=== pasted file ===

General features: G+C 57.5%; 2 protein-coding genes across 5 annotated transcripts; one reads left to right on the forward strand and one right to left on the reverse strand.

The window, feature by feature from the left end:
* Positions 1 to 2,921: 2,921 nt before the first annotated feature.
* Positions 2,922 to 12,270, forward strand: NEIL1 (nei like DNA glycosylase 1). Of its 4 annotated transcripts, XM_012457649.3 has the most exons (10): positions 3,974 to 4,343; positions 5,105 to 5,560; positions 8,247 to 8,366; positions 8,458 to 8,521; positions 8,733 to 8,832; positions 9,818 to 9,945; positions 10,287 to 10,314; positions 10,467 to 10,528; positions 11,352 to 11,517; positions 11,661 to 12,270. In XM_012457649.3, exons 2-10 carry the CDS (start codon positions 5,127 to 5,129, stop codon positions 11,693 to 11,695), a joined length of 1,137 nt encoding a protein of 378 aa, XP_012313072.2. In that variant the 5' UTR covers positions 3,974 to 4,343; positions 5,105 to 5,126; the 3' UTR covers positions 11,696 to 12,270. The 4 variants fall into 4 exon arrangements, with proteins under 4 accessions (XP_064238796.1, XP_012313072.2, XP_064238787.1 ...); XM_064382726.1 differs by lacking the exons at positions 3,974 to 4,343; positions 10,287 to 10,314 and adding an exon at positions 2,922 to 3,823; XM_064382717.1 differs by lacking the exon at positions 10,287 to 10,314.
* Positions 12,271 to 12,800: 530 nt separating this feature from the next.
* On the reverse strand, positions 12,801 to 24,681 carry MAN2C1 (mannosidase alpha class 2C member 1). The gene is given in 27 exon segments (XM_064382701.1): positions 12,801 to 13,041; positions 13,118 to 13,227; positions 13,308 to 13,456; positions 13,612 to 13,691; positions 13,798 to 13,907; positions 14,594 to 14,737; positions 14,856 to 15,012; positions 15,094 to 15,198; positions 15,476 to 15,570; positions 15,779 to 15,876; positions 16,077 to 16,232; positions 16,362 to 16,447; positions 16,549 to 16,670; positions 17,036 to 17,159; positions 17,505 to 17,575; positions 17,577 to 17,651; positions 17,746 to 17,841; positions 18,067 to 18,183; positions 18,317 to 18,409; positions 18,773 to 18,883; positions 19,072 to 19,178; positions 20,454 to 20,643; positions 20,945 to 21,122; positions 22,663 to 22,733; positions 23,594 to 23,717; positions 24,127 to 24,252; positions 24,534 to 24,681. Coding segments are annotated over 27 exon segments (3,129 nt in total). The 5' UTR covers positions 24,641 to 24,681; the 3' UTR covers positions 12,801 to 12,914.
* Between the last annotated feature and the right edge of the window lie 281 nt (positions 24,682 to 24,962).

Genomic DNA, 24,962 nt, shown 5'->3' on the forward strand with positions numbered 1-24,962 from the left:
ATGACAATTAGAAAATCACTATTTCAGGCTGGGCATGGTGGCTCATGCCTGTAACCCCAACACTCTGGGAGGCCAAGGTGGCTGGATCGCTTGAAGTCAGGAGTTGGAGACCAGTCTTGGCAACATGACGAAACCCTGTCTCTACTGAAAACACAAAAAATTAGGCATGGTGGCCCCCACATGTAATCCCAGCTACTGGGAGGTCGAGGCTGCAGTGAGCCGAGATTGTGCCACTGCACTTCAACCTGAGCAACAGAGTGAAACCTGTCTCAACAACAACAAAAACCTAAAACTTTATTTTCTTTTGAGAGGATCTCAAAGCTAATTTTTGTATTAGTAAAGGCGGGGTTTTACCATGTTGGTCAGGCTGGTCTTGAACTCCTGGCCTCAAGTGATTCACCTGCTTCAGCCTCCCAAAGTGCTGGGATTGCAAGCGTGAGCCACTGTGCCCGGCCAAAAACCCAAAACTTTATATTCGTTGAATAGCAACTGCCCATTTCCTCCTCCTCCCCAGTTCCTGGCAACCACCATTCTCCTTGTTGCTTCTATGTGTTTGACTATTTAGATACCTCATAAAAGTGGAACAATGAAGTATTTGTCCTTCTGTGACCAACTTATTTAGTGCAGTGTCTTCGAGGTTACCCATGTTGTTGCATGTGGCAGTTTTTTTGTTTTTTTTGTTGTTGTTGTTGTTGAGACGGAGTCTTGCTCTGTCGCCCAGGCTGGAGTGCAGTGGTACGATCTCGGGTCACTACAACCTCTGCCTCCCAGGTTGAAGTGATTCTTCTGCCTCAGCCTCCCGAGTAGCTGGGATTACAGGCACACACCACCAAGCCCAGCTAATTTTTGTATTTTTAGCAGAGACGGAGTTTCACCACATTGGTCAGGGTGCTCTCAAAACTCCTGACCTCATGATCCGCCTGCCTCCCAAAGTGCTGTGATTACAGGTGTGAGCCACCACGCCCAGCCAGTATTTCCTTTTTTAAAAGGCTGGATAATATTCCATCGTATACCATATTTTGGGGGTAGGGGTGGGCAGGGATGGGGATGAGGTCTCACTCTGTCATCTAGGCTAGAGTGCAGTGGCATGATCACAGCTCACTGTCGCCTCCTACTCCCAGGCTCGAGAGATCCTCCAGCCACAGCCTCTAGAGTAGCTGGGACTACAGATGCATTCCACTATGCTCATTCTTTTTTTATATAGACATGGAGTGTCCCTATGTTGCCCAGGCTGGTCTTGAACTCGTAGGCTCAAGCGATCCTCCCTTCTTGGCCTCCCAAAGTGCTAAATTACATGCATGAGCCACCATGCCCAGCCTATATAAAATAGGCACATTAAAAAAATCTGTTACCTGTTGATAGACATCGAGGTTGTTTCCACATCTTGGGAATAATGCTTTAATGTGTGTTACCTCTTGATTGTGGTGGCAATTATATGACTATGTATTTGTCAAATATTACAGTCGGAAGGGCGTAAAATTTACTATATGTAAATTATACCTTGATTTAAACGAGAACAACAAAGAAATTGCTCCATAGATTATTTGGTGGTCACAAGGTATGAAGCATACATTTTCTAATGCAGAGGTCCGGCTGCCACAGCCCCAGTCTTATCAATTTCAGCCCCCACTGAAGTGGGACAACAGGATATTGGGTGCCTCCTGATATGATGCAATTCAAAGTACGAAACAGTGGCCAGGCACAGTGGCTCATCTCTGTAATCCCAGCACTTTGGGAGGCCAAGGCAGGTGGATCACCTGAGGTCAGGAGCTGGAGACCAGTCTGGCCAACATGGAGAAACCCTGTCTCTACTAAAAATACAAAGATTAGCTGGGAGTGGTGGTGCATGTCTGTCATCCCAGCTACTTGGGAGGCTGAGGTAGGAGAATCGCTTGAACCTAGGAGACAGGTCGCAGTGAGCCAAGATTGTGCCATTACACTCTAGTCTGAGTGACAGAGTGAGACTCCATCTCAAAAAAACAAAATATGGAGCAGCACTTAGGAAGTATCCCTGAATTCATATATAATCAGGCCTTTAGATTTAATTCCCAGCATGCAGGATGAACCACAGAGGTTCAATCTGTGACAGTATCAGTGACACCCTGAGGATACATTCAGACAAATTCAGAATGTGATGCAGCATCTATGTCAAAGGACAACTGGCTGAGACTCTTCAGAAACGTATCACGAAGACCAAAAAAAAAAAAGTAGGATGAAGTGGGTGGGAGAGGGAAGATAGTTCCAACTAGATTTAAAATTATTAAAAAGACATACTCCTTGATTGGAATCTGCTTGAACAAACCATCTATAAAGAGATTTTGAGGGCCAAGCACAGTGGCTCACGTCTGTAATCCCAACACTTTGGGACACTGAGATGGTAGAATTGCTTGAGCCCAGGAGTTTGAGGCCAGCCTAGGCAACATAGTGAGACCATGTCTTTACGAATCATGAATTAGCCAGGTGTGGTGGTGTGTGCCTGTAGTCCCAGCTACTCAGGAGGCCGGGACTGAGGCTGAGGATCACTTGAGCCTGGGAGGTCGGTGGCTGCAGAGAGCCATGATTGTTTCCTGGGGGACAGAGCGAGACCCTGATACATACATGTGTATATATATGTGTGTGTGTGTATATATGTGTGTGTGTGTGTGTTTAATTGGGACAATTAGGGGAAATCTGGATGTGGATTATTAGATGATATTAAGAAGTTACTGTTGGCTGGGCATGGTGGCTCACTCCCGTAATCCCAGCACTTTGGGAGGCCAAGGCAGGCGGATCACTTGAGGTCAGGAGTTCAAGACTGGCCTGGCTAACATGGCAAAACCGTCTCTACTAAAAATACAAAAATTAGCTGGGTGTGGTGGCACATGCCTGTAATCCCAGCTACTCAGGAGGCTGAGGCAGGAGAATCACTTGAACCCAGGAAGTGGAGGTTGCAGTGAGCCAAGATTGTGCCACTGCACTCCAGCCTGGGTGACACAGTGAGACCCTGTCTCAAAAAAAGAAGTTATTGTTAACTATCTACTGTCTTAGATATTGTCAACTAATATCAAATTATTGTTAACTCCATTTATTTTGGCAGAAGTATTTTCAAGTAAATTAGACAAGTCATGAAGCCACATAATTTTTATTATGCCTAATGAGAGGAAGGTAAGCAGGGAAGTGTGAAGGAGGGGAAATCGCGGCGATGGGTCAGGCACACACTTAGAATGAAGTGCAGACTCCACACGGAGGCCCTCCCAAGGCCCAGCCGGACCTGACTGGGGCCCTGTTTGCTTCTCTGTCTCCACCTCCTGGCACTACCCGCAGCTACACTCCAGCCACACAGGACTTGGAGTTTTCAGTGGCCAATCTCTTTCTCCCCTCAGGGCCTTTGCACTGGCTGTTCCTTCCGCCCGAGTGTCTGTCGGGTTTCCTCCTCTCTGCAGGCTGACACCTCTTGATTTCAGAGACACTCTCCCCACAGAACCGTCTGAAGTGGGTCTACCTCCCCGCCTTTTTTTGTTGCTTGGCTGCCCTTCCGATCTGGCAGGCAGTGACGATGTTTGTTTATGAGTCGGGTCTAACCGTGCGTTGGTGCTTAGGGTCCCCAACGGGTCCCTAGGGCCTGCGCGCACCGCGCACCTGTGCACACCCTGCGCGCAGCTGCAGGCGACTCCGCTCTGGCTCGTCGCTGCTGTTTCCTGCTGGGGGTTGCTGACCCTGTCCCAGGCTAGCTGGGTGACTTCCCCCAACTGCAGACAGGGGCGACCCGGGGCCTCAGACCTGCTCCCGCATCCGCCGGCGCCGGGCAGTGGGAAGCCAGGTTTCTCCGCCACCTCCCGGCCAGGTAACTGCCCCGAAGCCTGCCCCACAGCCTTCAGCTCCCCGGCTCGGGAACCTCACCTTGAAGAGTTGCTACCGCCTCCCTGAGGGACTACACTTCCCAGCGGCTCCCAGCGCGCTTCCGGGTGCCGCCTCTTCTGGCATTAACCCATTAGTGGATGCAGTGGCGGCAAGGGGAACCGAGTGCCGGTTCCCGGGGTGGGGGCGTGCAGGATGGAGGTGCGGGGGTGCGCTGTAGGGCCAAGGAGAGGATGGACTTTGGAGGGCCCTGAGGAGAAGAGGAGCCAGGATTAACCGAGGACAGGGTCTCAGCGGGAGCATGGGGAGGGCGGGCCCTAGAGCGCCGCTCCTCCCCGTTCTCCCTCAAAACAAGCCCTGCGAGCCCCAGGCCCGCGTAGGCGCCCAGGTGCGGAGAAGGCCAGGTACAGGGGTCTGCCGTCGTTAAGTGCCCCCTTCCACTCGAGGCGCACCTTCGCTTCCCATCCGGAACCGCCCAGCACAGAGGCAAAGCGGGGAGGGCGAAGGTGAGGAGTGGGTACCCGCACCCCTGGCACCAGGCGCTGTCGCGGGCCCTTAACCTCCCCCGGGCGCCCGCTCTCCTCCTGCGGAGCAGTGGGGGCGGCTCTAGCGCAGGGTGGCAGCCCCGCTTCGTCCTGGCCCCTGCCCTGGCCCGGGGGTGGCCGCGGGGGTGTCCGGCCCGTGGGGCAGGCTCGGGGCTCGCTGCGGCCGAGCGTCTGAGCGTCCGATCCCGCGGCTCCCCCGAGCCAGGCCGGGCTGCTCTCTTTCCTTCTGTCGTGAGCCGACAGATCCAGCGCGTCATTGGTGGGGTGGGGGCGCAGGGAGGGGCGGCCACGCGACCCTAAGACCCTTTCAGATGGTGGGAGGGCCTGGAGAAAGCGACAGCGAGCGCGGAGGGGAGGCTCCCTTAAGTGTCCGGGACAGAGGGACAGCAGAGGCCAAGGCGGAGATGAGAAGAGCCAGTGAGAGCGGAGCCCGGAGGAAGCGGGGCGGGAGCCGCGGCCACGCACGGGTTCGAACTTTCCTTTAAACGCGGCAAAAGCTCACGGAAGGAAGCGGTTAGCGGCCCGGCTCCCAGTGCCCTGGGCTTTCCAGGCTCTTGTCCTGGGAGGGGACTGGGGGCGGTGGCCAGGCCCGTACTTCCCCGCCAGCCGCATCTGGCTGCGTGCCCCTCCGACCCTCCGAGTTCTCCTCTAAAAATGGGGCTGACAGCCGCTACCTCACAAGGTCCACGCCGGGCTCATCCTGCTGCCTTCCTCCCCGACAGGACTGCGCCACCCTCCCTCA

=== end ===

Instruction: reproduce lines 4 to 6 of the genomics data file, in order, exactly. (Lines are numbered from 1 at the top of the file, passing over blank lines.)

* Positions 2,922 to 12,270, forward strand: NEIL1 (nei like DNA glycosylase 1). Of its 4 annotated transcripts, XM_012457649.3 has the most exons (10): positions 3,974 to 4,343; positions 5,105 to 5,560; positions 8,247 to 8,366; positions 8,458 to 8,521; positions 8,733 to 8,832; positions 9,818 to 9,945; positions 10,287 to 10,314; positions 10,467 to 10,528; positions 11,352 to 11,517; positions 11,661 to 12,270. In XM_012457649.3, exons 2-10 carry the CDS (start codon positions 5,127 to 5,129, stop codon positions 11,693 to 11,695), a joined length of 1,137 nt encoding a protein of 378 aa, XP_012313072.2. In that variant the 5' UTR covers positions 3,974 to 4,343; positions 5,105 to 5,126; the 3' UTR covers positions 11,696 to 12,270. The 4 variants fall into 4 exon arrangements, with proteins under 4 accessions (XP_064238796.1, XP_012313072.2, XP_064238787.1 ...); XM_064382726.1 differs by lacking the exons at positions 3,974 to 4,343; positions 10,287 to 10,314 and adding an exon at positions 2,922 to 3,823; XM_064382717.1 differs by lacking the exon at positions 10,287 to 10,314.
* Positions 12,271 to 12,800: 530 nt separating this feature from the next.
* On the reverse strand, positions 12,801 to 24,681 carry MAN2C1 (mannosidase alpha class 2C member 1). The gene is given in 27 exon segments (XM_064382701.1): positions 12,801 to 13,041; positions 13,118 to 13,227; positions 13,308 to 13,456; positions 13,612 to 13,691; positions 13,798 to 13,907; positions 14,594 to 14,737; positions 14,856 to 15,012; positions 15,094 to 15,198; positions 15,476 to 15,570; positions 15,779 to 15,876; positions 16,077 to 16,232; positions 16,362 to 16,447; positions 16,549 to 16,670; positions 17,036 to 17,159; positions 17,505 to 17,575; positions 17,577 to 17,651; positions 17,746 to 17,841; positions 18,067 to 18,183; positions 18,317 to 18,409; positions 18,773 to 18,883; positions 19,072 to 19,178; positions 20,454 to 20,643; positions 20,945 to 21,122; positions 22,663 to 22,733; positions 23,594 to 23,717; positions 24,127 to 24,252; positions 24,534 to 24,681. Coding segments are annotated over 27 exon segments (3,129 nt in total). The 5' UTR covers positions 24,641 to 24,681; the 3' UTR covers positions 12,801 to 12,914.